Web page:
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Development. 1995 Oct;121(10):3175-85.

Modifications of cell fate specification in equal-cleaving nemertean embryos: alternate patterns of spiralian development.

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University of Chicago, Department of Organismal Biology and Anatomy, IL 60637, USA.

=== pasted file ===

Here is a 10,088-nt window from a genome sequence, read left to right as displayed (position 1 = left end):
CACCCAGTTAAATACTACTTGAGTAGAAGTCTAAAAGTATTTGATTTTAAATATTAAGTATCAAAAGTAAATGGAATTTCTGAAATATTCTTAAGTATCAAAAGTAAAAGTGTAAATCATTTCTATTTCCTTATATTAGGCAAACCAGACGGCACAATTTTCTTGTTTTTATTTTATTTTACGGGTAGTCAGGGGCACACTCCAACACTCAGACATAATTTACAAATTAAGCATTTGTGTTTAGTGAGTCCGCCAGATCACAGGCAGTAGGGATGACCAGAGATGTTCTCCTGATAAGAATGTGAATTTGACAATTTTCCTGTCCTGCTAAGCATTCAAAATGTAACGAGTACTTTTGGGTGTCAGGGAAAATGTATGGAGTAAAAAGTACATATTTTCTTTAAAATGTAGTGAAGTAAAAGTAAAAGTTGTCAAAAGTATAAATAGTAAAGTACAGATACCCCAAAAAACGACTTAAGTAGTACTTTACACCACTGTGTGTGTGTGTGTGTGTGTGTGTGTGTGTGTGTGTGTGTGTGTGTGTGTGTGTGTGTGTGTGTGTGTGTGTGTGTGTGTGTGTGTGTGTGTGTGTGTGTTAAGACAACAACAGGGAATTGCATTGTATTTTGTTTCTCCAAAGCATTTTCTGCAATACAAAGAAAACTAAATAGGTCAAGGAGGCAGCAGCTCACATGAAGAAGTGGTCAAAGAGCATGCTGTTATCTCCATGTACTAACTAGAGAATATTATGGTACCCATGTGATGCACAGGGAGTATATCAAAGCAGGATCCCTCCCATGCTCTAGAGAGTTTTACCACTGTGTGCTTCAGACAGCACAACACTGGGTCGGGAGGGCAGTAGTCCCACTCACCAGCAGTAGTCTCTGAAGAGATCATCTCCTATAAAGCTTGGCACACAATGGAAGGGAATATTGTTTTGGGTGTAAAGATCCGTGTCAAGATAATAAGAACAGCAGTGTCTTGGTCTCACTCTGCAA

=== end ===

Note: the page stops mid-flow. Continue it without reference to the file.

The nemerteans belong to a phylum of coelomate worms that display a highly conserved pattern of cell divisions referred to as spiral cleavage. It has recently been shown that the fates of the four embryonic cell quadrants in two species of nemerteans are not homologous to those in other spiralian embryos, such as the annelids and molluscs (Henry, J. Q. and Martindale, M. Q. (1994a) Develop. Genetics 15, 64-78). Equal-cleaving molluscs utilize inductive interactions to establish quadrant-specific cell fates and embryonic symmetry properties following fifth cleavage. In order to elucidate the manner in which cell fates are established in nemertean embryos, we have conducted cell isolation and deletion experiments to examine the developmental potential of the early cleavage blastomeres of two equal-cleaving nemerteans, Nemertopsis bivittata and Cerebratulus lacteus. These two species display different modes of development: N. bivittata develops directly via a non-feeding larvae, while C. lacteus develops to form a feeding pilidium larva which undergoes a radical metamorphosis to give rise to the juvenile worm. By examining the development of certain structures and cell types characteristic of quadrant-specific fates for each of these species, we have shown that isolated blastomeres of the indirect-developing nemertean, C. lacteus, are capable of generating cell fates that are not a consequence of that cell's normal developmental program. For instance, dorsal blastomeres can form muscle fibers when cultured in isolation. In contrast, isolated blastomeres of the direct-developing species, N. bivittata do not regulate their development to the same extent. Some cell fates are specified in a precocious manner in this species, such as those that give rise to the eyes. Thus, these findings indicate that equal-cleaving spiralian embryos can utilize different mechanisms of cell fate and axis specification. The implications of these patterns of nemertean development are discussed in relation to experimental work in other spiralian embryos, and a model is presented that accounts for possible evolutionary changes in cell lineage and the process of cell fate specification amongst these protostome phyla.

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